Syariah laws for our nation?

How can we ask non-Muslims to accept our sacred laws so that they can abuse it to escape capital punishment, asks the writer in his usual satirical nature. 

Iskandar Dzulkarnain, FMT

Going by the reasoning of PAS politician Nasrudin Hassan Tantawi lately, Malaysians should sigh with relief that Barisan Nasional won the last election. Past actions by PAS have shown clearly that they are neither here nor there.

Some PAS leaders think that in order for them to climb the ladder; they have to be seen to be more religious than others, especially now that party elections are around the corner.

This is reflected by the Erdogan/Ulamak controversy where certain PAS leaders feel that their pact with the PKR is not producing the desired results.

Syariah laws have already been in force in this country for many years. But Nasrudin has suggested that syariah laws should replace the pagan secular laws in this country.

Secular laws are inadequate to curb crime, according to him but the Home Ministry has just reported that serious crimes have been on a downward trend since 2008.

How can we ask non-Muslims to accept our sacred laws so that they can abuse it to escape capital punishment? Would they have to be instant Muslims by reciting (mengucap) so that they can be tried under Islamic laws?

Doesn’t he know that non-Muslims do not have the sacred privilege to be judged under syariah laws unless they profess Islam? It would be taboo if non-Muslims were to opt for trial under syariah laws just so that they can escape capital punishment if they were judged under secular laws.

Wouldn’t losing a limb less heavier than being hanged?

And to add to the confusion, Nasrudin says that non-Muslims can have the option to be tried under their own laws if they feel that the punishment under syariah appears heavier. That’s really bewildering.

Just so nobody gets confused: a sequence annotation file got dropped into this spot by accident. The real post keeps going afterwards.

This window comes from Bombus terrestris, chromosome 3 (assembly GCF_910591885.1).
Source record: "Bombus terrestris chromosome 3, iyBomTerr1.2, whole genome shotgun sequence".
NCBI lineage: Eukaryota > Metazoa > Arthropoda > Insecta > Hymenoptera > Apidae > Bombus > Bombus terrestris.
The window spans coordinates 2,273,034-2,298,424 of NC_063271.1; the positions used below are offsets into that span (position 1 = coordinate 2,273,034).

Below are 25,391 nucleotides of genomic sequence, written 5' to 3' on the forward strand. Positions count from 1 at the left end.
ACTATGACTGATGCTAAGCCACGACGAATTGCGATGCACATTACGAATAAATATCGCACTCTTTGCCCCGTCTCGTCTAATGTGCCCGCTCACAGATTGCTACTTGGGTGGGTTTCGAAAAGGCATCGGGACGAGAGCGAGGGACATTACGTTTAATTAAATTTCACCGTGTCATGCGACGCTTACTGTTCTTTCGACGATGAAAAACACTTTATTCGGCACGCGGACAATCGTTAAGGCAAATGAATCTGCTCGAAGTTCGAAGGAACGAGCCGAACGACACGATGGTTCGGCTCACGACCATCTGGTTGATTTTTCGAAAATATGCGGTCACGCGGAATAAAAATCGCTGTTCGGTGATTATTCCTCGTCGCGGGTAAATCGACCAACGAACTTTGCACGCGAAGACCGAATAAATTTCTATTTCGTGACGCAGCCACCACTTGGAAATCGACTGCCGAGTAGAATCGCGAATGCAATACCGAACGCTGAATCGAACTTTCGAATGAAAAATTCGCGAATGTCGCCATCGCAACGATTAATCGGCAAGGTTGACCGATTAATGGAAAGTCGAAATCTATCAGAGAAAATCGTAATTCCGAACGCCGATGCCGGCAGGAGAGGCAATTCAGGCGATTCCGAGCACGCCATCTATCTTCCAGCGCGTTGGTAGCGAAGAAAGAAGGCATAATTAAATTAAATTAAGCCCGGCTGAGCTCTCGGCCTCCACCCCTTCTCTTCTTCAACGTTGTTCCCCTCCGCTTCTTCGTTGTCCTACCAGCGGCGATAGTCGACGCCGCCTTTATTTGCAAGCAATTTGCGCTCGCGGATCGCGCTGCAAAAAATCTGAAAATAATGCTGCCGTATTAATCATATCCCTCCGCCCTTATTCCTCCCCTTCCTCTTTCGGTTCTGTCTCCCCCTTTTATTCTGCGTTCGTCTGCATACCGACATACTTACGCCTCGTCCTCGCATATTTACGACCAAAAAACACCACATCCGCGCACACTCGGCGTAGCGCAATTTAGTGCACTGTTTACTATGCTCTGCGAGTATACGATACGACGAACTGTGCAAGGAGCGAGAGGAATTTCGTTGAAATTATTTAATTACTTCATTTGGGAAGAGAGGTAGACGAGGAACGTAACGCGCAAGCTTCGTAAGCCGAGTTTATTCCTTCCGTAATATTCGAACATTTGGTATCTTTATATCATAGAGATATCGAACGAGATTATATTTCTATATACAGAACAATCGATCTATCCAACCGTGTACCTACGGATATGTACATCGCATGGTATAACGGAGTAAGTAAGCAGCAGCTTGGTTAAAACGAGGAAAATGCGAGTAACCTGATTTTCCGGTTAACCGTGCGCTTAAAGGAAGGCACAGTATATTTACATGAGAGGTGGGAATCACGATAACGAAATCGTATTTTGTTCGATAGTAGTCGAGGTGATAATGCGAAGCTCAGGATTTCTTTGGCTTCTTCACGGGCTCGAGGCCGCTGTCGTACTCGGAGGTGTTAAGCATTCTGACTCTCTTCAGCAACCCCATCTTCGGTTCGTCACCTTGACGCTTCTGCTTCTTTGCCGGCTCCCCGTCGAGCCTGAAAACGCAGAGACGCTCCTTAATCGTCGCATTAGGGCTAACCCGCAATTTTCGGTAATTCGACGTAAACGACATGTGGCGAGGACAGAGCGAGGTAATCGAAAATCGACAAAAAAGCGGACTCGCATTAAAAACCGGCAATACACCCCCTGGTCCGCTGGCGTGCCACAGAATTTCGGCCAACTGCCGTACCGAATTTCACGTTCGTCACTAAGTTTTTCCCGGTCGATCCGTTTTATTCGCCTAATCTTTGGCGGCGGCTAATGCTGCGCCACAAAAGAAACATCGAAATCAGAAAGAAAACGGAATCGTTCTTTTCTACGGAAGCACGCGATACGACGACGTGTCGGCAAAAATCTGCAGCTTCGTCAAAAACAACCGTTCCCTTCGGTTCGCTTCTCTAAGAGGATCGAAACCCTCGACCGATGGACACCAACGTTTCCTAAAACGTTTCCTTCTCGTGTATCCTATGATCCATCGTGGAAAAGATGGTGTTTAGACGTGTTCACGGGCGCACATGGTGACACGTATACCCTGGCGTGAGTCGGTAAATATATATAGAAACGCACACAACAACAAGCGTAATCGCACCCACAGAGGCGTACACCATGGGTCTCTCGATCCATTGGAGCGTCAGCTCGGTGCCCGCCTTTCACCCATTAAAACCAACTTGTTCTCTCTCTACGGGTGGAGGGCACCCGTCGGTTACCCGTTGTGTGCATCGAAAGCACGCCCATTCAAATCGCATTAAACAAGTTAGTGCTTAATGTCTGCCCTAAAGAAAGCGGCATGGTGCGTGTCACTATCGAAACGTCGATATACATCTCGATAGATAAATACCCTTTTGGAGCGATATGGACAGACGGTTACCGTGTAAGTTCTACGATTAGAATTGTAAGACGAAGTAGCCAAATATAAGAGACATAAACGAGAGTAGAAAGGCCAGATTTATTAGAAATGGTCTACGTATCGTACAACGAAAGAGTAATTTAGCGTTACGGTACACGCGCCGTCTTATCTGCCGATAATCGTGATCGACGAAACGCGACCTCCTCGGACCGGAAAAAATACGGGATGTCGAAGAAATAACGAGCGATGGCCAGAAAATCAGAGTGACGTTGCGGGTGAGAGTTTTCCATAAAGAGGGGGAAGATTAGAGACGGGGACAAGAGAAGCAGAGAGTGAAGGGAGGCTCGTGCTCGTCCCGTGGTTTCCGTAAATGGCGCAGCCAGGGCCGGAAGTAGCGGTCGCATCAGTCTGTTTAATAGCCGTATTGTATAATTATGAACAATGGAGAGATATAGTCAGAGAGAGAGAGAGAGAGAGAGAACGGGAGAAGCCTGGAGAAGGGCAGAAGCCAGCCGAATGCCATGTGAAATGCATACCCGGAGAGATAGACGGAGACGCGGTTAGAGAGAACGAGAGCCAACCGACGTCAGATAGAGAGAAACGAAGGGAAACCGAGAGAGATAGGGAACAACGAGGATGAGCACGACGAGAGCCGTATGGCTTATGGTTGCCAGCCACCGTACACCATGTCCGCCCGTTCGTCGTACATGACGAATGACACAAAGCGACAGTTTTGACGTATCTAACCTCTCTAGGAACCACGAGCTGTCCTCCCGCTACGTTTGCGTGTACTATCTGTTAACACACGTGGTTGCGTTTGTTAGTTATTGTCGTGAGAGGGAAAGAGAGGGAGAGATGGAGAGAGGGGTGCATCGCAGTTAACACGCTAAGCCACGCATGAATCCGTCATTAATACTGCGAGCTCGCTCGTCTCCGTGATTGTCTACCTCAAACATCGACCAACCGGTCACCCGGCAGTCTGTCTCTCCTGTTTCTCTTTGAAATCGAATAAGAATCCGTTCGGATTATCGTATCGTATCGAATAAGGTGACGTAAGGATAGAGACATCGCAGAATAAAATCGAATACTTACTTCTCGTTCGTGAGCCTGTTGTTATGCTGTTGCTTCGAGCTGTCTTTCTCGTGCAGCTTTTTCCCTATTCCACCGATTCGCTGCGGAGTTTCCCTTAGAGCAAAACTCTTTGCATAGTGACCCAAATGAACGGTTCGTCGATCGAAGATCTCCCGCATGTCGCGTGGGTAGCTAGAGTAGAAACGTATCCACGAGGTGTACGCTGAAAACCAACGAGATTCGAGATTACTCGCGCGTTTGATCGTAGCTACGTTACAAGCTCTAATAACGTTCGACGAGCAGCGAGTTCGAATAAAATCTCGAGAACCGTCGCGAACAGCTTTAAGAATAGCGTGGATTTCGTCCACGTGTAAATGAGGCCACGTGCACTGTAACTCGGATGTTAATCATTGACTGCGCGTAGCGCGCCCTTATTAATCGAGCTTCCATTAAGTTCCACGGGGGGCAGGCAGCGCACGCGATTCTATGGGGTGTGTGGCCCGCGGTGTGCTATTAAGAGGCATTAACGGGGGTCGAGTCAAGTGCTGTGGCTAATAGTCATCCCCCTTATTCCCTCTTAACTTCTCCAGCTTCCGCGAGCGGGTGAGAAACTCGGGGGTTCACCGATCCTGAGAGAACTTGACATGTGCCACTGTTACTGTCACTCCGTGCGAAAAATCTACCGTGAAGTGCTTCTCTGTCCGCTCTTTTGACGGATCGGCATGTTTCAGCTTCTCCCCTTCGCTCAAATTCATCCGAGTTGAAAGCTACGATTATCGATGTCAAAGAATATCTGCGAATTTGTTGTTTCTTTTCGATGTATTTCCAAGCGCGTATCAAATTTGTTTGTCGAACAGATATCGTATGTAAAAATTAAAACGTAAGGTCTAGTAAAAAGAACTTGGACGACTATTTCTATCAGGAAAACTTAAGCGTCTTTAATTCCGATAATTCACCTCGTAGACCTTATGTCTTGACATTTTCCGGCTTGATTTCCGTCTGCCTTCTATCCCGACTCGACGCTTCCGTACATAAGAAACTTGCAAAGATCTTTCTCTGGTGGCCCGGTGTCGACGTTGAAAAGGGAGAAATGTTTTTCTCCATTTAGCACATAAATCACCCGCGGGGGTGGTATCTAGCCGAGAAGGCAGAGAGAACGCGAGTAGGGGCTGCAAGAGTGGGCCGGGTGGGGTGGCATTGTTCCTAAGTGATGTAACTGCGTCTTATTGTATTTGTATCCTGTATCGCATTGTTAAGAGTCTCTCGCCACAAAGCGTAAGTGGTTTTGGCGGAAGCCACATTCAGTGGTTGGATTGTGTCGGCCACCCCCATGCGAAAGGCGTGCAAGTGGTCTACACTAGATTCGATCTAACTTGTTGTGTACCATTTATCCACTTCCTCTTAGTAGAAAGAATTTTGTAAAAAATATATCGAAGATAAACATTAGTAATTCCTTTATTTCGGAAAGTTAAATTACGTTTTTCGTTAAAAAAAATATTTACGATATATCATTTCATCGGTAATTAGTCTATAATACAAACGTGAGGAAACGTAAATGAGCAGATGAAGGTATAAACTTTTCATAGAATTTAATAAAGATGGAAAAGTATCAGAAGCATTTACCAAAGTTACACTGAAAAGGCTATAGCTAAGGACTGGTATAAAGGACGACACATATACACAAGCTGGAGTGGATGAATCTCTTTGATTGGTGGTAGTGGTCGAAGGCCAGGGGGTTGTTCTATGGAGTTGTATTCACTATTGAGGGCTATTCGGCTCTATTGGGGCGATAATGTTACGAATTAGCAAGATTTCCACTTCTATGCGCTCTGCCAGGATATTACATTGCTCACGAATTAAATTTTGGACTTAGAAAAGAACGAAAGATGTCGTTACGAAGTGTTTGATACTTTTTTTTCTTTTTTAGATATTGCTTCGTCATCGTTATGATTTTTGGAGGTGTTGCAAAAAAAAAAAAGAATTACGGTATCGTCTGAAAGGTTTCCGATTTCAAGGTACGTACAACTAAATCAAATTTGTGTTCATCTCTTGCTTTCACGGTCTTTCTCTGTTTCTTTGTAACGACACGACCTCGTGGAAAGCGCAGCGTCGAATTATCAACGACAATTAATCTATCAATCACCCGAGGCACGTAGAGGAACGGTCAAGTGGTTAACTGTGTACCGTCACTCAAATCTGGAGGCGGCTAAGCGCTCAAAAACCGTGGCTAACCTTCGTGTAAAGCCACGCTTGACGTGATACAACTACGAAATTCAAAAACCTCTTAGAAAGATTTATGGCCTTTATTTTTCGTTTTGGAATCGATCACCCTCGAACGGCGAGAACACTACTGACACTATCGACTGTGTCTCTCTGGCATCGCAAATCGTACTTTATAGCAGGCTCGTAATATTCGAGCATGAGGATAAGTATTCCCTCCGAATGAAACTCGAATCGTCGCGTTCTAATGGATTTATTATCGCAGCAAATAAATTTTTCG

Umno-BN’s consistency

At least Umno and BN had the decency to divide and separate these laws for the respective races.

Nasrudin must understand that there will always be reservations and resistance towards syariah laws by non-Muslims as they are simply non-Muslims. Those who have no reservations about syariah laws would have become Muslims by now.

He is wrong to say that syariah laws would deter crime. Syariah laws are already in place but crime in this country has not decreased. Is he saying that the increase in the crime rate is perpetrated by non-Muslims in this country?

He concurs that secular laws have failed because it lacks spirituality but how are non-Muslims going to achieve spirituality if they don’t convert?

No doubt, syariah laws have been successfully implemented in many great countries like Nigeria, Somalia, Yemen, Saudi Arabia, Pakistan, and in first world countries like Brunei, and it would also be wonderful if Malaysia becomes syariah compliant.

Overnight, there would be no more sinful businesses like massage parlours, karaoke bars, night clubs, mountain top and floating casinos, Sports Toto, rock concerts and pubs.

There will also be no more sexual harassment as all planes, trains, buses, cinemas, swimming pools, supermarkets and concert halls would be gender segregated. There will also be no more dark and dimly-lit parks or coffee houses.

While rock concerts and sexily dressed singers would be a thing of the past.

The country would experience a new cool and calm atmosphere interlaced with the soothing sound of the azan. But such a Utopic scenario is not going to happen unless everyone becomes Muslims.

The downside is that we may see many limbless VIP’s who had their hands once too often in the till.

But then, the syariah law with hudud punishments is limited to crimes which are related to robberies, murder, rape, adultery and alcohol consumption.

What about corruption, graft, treason, sedition and computer fraud? Are we going to revert to British laws then?

What happens then to democracy, secularism, human rights, the rule of law and the Federal Constitution if we go ahead to implement such laws?